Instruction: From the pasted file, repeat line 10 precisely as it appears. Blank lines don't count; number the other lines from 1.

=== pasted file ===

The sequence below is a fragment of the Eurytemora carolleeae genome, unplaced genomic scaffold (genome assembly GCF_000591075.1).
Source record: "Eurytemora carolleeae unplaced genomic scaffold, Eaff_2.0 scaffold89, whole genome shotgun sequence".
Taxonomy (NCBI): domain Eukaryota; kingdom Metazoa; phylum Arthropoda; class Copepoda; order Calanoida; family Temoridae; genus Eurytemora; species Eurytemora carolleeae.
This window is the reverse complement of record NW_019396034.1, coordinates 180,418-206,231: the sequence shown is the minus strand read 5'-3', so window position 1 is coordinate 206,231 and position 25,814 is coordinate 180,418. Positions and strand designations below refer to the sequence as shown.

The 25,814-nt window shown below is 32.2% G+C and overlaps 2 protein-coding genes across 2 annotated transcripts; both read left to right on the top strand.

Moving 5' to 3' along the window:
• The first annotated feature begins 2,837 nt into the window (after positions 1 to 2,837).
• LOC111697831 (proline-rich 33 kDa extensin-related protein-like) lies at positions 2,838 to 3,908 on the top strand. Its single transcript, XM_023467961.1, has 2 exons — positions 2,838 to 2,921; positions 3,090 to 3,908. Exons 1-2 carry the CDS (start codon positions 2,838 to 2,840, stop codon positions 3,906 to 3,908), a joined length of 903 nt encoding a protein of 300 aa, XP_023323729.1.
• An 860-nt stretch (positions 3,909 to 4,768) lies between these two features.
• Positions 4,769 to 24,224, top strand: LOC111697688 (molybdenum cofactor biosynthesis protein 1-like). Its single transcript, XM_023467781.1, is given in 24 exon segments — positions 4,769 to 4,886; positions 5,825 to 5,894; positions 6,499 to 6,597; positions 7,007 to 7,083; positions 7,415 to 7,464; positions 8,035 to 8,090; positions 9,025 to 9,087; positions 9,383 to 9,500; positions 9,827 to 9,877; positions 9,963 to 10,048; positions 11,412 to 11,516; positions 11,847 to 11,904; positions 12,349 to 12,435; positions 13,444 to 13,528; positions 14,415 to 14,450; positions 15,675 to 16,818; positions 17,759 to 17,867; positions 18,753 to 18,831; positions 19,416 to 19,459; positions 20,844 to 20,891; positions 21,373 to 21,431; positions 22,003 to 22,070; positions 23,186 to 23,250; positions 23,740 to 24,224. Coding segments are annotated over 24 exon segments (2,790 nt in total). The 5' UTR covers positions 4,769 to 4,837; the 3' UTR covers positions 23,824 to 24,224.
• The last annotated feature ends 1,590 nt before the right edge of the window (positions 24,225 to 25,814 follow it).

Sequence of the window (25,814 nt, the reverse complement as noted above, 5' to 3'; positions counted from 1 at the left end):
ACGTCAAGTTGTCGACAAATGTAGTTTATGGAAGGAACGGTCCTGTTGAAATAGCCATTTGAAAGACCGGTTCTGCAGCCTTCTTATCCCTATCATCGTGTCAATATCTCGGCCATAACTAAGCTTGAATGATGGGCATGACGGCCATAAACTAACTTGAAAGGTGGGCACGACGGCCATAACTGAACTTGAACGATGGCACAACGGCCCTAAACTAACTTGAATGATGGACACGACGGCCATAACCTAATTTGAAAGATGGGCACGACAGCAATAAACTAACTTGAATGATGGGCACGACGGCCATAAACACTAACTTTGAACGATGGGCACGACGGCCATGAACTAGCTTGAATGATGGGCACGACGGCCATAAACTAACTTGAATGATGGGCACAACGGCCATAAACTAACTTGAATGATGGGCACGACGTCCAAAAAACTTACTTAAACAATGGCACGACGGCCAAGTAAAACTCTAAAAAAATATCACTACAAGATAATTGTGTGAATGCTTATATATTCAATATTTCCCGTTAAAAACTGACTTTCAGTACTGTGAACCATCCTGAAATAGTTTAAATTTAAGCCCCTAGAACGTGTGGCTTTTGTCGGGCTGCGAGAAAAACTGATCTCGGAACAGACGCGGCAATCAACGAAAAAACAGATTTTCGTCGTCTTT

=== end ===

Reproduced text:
• Positions 4,769 to 24,224, top strand: LOC111697688 (molybdenum cofactor biosynthesis protein 1-like). Its single transcript, XM_023467781.1, is given in 24 exon segments — positions 4,769 to 4,886; positions 5,825 to 5,894; positions 6,499 to 6,597; positions 7,007 to 7,083; positions 7,415 to 7,464; positions 8,035 to 8,090; positions 9,025 to 9,087; positions 9,383 to 9,500; positions 9,827 to 9,877; positions 9,963 to 10,048; positions 11,412 to 11,516; positions 11,847 to 11,904; positions 12,349 to 12,435; positions 13,444 to 13,528; positions 14,415 to 14,450; positions 15,675 to 16,818; positions 17,759 to 17,867; positions 18,753 to 18,831; positions 19,416 to 19,459; positions 20,844 to 20,891; positions 21,373 to 21,431; positions 22,003 to 22,070; positions 23,186 to 23,250; positions 23,740 to 24,224. Coding segments are annotated over 24 exon segments (2,790 nt in total). The 5' UTR covers positions 4,769 to 4,837; the 3' UTR covers positions 23,824 to 24,224.